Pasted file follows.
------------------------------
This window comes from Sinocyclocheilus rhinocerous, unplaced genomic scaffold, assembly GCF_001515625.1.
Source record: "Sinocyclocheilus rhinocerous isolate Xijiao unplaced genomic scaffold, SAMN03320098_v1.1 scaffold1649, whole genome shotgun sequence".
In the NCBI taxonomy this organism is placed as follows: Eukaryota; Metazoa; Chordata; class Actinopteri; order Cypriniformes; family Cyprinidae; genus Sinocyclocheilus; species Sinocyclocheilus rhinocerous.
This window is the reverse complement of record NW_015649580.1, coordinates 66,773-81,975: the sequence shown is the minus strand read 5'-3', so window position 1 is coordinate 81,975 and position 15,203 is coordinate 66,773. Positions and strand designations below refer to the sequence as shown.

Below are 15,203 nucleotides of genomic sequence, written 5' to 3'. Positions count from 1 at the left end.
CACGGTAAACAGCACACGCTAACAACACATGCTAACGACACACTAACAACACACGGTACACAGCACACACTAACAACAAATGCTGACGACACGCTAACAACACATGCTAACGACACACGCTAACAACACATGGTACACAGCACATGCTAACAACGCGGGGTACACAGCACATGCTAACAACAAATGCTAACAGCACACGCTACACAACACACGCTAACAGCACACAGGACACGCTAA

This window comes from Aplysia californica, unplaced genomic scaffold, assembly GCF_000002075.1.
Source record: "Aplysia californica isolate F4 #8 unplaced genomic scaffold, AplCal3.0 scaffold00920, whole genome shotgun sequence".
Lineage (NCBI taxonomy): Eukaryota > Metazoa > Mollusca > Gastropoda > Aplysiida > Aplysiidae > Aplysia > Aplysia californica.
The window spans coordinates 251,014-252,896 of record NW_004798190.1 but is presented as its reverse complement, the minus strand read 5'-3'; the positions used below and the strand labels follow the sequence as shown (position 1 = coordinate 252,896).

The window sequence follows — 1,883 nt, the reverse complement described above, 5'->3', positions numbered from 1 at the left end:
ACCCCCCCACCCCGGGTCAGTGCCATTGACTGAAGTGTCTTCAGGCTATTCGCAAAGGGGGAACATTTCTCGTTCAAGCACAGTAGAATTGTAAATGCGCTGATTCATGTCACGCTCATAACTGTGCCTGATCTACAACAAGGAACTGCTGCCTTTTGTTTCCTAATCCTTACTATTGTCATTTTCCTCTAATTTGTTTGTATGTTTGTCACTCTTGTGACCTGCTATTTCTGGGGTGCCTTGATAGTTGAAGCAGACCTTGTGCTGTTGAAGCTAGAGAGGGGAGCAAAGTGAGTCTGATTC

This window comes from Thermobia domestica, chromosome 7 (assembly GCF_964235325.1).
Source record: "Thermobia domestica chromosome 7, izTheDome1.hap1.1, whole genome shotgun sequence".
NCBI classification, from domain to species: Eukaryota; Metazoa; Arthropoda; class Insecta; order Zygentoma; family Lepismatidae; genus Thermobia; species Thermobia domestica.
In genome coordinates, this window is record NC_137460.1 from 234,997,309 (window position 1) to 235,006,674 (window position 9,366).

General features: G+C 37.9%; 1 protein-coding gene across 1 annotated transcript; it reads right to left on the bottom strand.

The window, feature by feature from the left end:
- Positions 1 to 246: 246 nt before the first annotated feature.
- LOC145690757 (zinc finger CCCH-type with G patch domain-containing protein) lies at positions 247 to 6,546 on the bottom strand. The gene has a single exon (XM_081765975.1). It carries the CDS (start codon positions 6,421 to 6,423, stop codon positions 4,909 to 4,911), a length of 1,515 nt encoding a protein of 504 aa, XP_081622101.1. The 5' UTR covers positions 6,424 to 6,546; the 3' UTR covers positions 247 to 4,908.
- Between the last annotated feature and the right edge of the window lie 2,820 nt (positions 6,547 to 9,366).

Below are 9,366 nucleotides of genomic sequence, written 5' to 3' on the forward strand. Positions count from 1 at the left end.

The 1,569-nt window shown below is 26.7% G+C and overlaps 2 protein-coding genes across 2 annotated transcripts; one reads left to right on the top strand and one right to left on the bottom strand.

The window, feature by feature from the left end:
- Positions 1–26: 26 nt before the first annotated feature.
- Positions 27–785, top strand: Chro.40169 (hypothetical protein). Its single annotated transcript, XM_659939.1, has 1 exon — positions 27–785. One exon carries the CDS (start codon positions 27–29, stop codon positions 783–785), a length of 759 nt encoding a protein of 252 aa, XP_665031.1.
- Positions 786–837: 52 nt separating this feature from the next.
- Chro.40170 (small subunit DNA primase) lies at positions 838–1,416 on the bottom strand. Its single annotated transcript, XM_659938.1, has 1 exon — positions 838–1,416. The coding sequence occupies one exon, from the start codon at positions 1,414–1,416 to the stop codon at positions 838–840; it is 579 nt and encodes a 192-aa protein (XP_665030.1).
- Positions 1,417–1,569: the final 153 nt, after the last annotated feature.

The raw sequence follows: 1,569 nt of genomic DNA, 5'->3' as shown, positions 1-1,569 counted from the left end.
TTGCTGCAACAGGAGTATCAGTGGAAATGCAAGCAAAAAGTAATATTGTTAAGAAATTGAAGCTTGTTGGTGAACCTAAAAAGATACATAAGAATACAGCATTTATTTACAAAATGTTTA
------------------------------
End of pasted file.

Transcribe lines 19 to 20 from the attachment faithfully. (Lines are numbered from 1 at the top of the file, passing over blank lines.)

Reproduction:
- Positions 1 to 246: 246 nt before the first annotated feature.
- LOC145690757 (zinc finger CCCH-type with G patch domain-containing protein) lies at positions 247 to 6,546 on the bottom strand. The gene has a single exon (XM_081765975.1). It carries the CDS (start codon positions 6,421 to 6,423, stop codon positions 4,909 to 4,911), a length of 1,515 nt encoding a protein of 504 aa, XP_081622101.1. The 5' UTR covers positions 6,424 to 6,546; the 3' UTR covers positions 247 to 4,908.